Genting Malaysia missed out on one of Macau’s new 10-year gaming concessions on Saturday, but that doesn’t mean the company is about to abandon its Macau ambitions, according to investment bank JP Morgan.
In a note detailing the potential fallout from the tender committee’s verdict, which as expected saw the six current concessionaires provisionally awarded new concessions, analyst DS Kim suggested this might not be the last we hear of Genting Malaysia’s local subsidiary, GMM.
“We think they might still want to participate via equity or joint venture investment if [the] prices are right and the government is okay,” Kim wrote.
GMM had been a surprise seventh bidder when tender documents were submitted on 14 September, with Genting Malaysia stating at the time that its bid “represents an opportunity for Genting Malaysia to expand its business in the Leisure and Hospitality sector, diversify its geographical footprint and participate in the recovery prospects of the Macau SAR gaming segment.”
Instead, it was confirmed on Saturday that GMM finished seventh of the seven bidding parties, although Macau’s tender committee has said it will not reveal the final scores until next month, presumably after concession contracts have been signed.
With the six incumbents now all but locked in to sign new 10-year concessions before the end of the year, JP Morgan also said Macau gaming stocks were likely to receive a significant boost with the concession overhang no longer of concern.
“We think this could serve as a strong stock catalyst because many investors – especially long-only – were largely staying away from the sector given this ‘tail risk’,” Kim said.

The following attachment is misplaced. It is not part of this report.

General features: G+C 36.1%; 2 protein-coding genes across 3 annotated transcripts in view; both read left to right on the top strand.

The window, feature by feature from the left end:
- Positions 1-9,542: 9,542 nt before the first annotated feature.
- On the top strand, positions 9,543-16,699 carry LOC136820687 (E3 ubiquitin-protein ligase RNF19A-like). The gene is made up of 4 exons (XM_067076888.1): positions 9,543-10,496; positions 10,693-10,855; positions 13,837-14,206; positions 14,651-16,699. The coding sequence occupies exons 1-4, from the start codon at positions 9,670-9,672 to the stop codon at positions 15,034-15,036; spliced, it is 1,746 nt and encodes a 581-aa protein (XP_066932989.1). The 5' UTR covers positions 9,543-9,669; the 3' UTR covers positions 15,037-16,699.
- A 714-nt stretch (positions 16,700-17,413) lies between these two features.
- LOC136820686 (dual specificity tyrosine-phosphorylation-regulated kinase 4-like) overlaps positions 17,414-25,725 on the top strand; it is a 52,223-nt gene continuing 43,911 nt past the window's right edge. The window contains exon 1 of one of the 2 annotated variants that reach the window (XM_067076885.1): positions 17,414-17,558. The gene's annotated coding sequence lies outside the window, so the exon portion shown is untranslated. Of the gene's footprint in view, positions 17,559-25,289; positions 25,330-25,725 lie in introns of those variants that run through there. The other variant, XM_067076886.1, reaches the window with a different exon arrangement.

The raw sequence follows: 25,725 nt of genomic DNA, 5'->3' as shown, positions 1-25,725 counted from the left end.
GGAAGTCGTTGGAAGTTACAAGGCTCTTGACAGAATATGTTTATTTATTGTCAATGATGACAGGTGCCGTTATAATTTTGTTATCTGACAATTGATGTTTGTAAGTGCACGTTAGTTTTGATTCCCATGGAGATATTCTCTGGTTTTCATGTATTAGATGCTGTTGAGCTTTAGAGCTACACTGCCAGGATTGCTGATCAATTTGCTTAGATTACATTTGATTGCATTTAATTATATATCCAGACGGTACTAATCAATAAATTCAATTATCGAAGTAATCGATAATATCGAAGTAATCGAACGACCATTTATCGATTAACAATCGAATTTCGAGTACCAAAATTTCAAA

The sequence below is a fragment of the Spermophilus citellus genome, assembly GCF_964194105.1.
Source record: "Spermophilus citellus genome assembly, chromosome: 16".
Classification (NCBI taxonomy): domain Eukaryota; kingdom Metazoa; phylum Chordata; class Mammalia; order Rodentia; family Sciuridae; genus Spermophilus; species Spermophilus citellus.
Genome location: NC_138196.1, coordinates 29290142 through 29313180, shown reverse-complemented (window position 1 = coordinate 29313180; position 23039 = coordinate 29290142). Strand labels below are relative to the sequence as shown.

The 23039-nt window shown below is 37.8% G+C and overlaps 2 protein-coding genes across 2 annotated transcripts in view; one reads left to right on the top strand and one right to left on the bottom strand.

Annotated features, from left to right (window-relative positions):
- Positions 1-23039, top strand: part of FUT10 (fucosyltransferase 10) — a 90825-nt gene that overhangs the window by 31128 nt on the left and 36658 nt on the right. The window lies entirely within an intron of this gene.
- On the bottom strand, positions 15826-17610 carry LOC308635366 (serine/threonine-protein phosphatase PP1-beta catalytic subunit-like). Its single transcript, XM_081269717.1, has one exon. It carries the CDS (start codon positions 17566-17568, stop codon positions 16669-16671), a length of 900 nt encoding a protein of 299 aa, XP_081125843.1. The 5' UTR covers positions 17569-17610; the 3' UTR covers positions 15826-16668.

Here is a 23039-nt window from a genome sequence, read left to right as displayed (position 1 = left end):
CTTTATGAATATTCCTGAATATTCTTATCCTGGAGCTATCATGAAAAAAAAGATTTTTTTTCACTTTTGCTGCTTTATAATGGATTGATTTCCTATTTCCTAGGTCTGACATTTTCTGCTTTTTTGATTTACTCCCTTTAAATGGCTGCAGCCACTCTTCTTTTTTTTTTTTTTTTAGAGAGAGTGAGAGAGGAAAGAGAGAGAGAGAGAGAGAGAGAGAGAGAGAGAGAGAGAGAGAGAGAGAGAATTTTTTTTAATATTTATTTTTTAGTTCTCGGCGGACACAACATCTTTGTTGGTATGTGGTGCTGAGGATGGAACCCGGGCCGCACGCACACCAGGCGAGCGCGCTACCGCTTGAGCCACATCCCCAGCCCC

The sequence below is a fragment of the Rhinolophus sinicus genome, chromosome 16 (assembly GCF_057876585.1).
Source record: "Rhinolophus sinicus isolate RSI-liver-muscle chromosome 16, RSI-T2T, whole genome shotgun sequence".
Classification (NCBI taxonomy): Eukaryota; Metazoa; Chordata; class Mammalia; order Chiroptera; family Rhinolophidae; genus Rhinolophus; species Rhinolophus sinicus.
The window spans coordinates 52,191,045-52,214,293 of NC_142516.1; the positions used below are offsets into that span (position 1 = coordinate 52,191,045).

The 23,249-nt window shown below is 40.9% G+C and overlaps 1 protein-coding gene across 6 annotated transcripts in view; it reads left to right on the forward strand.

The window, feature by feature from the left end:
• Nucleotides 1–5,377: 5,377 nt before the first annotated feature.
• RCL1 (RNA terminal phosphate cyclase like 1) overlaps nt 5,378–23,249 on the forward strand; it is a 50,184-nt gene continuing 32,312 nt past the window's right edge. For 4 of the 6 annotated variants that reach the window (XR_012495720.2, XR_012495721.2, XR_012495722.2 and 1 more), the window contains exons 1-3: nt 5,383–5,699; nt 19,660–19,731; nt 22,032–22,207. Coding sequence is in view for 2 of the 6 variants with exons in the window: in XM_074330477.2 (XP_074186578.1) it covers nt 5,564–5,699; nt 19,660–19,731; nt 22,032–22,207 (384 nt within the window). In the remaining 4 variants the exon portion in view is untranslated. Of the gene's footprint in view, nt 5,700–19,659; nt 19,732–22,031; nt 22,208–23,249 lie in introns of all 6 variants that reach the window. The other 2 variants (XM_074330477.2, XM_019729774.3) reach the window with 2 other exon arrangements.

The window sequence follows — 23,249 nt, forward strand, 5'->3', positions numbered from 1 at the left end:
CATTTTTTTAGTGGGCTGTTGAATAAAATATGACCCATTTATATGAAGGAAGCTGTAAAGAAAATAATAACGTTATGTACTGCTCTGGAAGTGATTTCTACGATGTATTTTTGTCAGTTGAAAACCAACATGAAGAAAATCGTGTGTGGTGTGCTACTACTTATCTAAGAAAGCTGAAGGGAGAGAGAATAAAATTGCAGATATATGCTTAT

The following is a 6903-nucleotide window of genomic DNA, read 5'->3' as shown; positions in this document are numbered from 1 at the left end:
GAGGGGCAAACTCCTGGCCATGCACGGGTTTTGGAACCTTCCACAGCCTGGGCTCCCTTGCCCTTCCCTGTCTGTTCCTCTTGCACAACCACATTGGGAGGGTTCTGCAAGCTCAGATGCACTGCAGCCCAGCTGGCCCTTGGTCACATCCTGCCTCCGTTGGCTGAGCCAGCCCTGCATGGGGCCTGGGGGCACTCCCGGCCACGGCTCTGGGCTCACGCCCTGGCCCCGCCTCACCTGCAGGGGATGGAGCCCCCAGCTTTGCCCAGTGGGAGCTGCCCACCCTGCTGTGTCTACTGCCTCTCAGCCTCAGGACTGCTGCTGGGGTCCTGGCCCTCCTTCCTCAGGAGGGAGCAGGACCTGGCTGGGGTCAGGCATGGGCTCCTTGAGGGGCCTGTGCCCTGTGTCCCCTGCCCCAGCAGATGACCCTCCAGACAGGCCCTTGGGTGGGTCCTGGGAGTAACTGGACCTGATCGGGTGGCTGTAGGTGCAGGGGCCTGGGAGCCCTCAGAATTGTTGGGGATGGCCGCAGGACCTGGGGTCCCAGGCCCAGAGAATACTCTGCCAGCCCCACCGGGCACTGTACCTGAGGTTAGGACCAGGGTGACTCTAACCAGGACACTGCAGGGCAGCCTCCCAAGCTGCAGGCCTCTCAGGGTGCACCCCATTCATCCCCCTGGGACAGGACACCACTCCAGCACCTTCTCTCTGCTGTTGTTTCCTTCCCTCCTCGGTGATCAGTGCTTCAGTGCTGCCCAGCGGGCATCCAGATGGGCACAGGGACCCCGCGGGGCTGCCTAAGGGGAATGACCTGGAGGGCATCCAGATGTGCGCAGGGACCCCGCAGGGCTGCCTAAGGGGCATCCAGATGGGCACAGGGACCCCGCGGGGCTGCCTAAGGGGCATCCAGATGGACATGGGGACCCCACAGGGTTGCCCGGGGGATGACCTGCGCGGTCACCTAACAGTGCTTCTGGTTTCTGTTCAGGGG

“This is still a ‘provisional’ license, as the operators will now need to review and sign the contract to have it to be effective for the next 10 years, but recall most of the contentious issues on the next license are already addressed (e.g. gaming tax of 35% to 40% vs current 39%, no explicit restriction on dividend, very reasonable table caps etc).
“The only known unknowns are: minimum investment requirements for the next 10 years (we estimate US$2 billion to US$3 billion+ per operator, with bigger operators such as Galaxy/Sands spending on the higher ends; see our note), which we expect to be fairly reasonable; and annual concession premium (vs. currently ranging from US$15 million to US$45 million, subject to the number of tables/slots), which we also expect to change incrementally and reasonably. “
Kim has issued a “Buy” rating on Macau gaming stocks, “Not because we expect GGR to magically recover amid the current COVID situation, but we see current stock setups favorable into 2023, with low expectations, very light positioning (especially long-onlys), and cheap valuation.
“Now that the major tail-risk is out of the way, investors can finally focus on fundamentals such as directional improvement in EBITDA/FCF into 2023 (we still expect sector EBITDA to turn positive in 1Q23) and valuations.”